From the food we eat to the materials we build with, living in balance with the planet means not taking more than it can replenish. And when it comes maintaining a safe climate, it means not emitting more carbon dioxide than our natural world can reabsorb.
There is a limit to how much the planet can regenerate what we take from it. The day when we as humanity have officially used up our yearly ecological budget is called Earth Overshoot Day. This year, it falls on Wednesday 2nd August.
This means that for the rest of 2023, we’re effectively in debt to our planet – borrowing resources from future years instead of living within our means.
How is Earth Overshoot Day measured?
Earth Overshoot Day is an awareness-raising campaign set up by the Global Footprint Network, an international research organisation dedicated to providing tools to help cities and countries live within their ecological limits.
The Global Footprint Network measures the demand different countries put on their available natural resources, tracking areas such as population, food demand, material demand and energy use.
The diagram above shows that we’ve been using more than what the earth can replenish each year for over half a century.
Read more about how Global Footprint Network works out the date of Earth Overshoot Day here.
Is Earth Overshoot Day the same for each country?
As well as the average date when humanity has used up the planet’s ecological budget, Global Footprint Network also provides a date per country. This is because countries use resources at different rates.
The diagram to the right shows that, if everyone in the world used resources at the rate we do in the UK, Earth Overshoot Day would have fallen on 19th May. Whereas if everyone had the lifestyle of an average person in Jamaica, we wouldn’t use up our ecological budget until 20th December.
We all have work to do to live sustainably and protect the planet. But some countries have more work to do than others.
Does earth overshoot day move?
Earth overshoot date fluctuates slightly every year. Last year it was the 28th July, which was the earliest overshoot date ever. And in 2020, the COVID-19 pandemic paused ‘normal’ life for many of us, meaning that humanity used fewer natural resources pushing Earth Overshoot day back by around a month to the end of August.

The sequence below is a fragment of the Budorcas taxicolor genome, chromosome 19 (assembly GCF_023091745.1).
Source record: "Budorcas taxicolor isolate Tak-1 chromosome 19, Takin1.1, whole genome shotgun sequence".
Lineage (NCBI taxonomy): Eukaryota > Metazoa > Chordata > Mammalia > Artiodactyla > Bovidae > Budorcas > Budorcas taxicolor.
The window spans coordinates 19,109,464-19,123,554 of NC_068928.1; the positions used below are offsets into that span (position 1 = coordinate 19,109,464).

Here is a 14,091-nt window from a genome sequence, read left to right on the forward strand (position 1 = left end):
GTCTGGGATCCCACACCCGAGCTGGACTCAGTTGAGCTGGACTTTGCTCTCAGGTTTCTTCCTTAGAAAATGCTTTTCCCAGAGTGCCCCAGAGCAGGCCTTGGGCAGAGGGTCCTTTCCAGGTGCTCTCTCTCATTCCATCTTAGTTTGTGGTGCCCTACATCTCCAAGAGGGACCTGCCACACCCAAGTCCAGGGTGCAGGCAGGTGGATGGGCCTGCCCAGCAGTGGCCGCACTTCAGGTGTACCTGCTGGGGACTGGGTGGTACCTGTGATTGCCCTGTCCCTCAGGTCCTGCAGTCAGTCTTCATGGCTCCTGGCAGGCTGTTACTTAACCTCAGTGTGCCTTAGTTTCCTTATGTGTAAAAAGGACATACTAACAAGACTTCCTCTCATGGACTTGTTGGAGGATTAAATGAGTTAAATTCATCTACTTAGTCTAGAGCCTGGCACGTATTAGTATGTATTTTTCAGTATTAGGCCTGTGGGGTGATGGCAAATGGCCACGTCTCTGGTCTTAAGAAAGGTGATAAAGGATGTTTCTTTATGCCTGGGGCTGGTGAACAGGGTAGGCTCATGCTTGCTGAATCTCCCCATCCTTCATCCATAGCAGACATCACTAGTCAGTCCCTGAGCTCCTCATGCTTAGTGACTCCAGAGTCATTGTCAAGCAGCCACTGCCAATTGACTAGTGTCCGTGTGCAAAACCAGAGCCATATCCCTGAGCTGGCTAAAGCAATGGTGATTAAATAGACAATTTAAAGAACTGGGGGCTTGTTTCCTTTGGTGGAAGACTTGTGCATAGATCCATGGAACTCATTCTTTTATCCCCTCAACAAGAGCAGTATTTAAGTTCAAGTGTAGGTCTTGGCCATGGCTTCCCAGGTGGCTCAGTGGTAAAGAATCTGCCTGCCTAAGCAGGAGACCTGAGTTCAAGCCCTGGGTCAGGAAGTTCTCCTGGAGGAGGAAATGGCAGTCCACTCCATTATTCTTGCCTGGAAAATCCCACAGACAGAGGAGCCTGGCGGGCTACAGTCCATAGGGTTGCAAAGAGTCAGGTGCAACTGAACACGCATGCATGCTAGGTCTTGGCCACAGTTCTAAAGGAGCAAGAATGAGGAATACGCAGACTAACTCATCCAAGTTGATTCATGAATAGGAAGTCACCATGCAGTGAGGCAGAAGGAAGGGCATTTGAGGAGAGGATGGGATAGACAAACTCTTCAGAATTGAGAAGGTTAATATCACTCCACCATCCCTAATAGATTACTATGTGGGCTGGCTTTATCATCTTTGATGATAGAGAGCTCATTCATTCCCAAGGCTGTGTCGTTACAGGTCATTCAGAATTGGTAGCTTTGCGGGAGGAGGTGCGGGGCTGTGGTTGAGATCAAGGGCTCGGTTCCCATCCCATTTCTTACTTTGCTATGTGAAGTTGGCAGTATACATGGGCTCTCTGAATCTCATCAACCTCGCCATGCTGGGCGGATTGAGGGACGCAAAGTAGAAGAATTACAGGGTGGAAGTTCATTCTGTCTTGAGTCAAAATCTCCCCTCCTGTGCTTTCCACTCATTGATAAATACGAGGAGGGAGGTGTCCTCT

In general, the trend is flattening, although it is difficult to know how much of that is due to efforts to decarbonise, and how much is due to economic slow down. What we do know is that progress is much too slow. To reach the UN’s IPCC target of reducing carbon emissions 43% worldwide by 2030 compared to 2010, we would need to move Earth Overshoot Day 19 days every year for the next seven years.
What can we do to move the date?
Thankfully, there are a lot of actions we can all take to tread more lightly on our planet. Governments and corporations must address the huge impact of using fossil fuels for energy and transport, but collectively individuals can make meaningful changes too.
Here are some of the ways in which you can decrease your own environmental footprint:
1. Eat a planet friendly diet
When it comes to the food we eat, there’s one rule that’s as good for our health as it is for the planet: everything in moderation. Buy from local, sustainable producers, think about reducing the amount of meat and dairy you eat, and look into greener farms that are kinder to the environment.
2. Use your voice to demand change
With the vast majority of the world’s population expected to live in cities and urban areas by 2050, get involved in making the place you live more sustainable. From supporting campaigns for electric public transport and better cycling and walking routes, to writing to your MP about tackling air pollution.
3. Use energy sustainably
Finally, try to reduce the amount of energy that gets wasted by making your home more efficient. Check out our blog for ideas on how to green up your home. And, when you do use energy, make sure it’s renewable.